Wa Thiong’o public lecture - how inspirational!

Prof NgudiThe Lion of African Literature Prof Ngũgĩ wa Thiong'o, who is considered the founding father of decolonialisation discourse graced not only our shores, but landed here at our offices! On 02 March 2017, Prof wa Thiong'o arrived in the country and the NIHSS team had the privilege of being the first group to meet and interact with the renowned humanities scholar.  The PhD fellows also spent some time with the Professor, prior his Wits Lecture entitled "Secure the Base, Decolonise the Mind" at the Great Hall in the evening. The hall was packed to capacity and he was welcomed like a hero by the crowd when he took to the podium. On that day, Twitter was abuzz and the #NgugiPublicLecture @iNIHSS trended throughout the night.

 On 03 March Prof Ngũgĩ wa Thiong'o was hosted by the University of Cape Town at the Baxter Theatre in Cape Town. The University of Fort Hare closed the lecture series on 04 March with a bang in Port Elizabeth, East London.  Below are some of the ‘pearls of wisdom’ quotations cited by Prof wa Thiong’o when delivering the series of his public lectures:

  • “Africa has many resources than any other continent. It should start thinking for itself”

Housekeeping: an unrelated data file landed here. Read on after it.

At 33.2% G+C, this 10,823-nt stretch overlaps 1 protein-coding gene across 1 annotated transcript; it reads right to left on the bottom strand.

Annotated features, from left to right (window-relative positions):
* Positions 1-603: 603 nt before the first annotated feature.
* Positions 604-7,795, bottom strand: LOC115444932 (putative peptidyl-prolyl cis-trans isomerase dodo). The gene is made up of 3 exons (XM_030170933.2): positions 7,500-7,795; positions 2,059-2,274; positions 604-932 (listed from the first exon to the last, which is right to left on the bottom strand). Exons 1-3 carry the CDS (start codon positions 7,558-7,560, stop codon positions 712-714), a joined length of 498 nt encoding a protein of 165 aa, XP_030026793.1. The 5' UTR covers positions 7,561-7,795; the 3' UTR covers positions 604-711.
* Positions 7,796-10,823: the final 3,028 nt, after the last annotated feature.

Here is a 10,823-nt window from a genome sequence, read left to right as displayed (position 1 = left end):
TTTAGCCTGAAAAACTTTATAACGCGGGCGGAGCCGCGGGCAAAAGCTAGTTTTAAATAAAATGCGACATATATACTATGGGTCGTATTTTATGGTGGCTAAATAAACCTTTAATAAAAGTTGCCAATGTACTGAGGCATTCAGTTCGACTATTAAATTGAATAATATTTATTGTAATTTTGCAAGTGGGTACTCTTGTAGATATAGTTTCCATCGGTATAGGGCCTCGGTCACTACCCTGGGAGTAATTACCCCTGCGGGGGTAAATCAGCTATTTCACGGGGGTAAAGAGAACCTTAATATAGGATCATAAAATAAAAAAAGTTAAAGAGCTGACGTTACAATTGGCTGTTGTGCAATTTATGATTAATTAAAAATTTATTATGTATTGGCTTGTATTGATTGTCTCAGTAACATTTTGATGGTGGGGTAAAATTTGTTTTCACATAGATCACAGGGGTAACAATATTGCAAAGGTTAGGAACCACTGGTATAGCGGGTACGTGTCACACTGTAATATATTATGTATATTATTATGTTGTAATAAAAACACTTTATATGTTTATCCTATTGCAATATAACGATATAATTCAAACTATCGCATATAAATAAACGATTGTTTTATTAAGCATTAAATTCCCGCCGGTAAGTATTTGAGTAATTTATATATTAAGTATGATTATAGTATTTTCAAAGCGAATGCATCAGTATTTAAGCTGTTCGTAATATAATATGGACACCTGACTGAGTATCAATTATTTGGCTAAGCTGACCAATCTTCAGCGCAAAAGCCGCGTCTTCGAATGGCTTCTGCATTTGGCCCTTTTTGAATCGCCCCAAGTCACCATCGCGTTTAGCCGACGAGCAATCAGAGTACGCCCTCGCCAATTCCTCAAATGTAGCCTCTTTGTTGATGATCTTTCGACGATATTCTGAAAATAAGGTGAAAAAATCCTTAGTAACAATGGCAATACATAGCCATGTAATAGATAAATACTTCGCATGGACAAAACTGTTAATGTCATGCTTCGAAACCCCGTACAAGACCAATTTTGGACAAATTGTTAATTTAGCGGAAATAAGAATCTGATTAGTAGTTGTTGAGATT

• "Accents for access: ... While African leaders perfected their accents, Europeans sharpened tools for access to Africa's resources"
  • Use English... but don't let English use you..."
  • "African languages are not on a lower rung on a ladder to an English heaven...”
  • "If you know all the languages of the world but not your mother tongue, that is enslavement. Knowing your mother tongue and all other languages too is empowerment."
  • "We must be careful with the vocabulary that defines us ... to not internalise the negativity."
  • "Let us call people by what they call themselves."
  • "...Black intellectual tradition has given so much to the rest of the world ... but this is often invisible".
  • "In colonial conquest, language did to the mind what the sword did to the bodies of the colonised"
  • "It is not African languages that threaten English. But postcolonial African policy makers will often insist that they do."

Prof Ngũgĩ wa Thiongo’s visit positioned the Institute’s brand to the world, with a number of followers on twitter also giving the Institute a resounding ‘thumbs up’!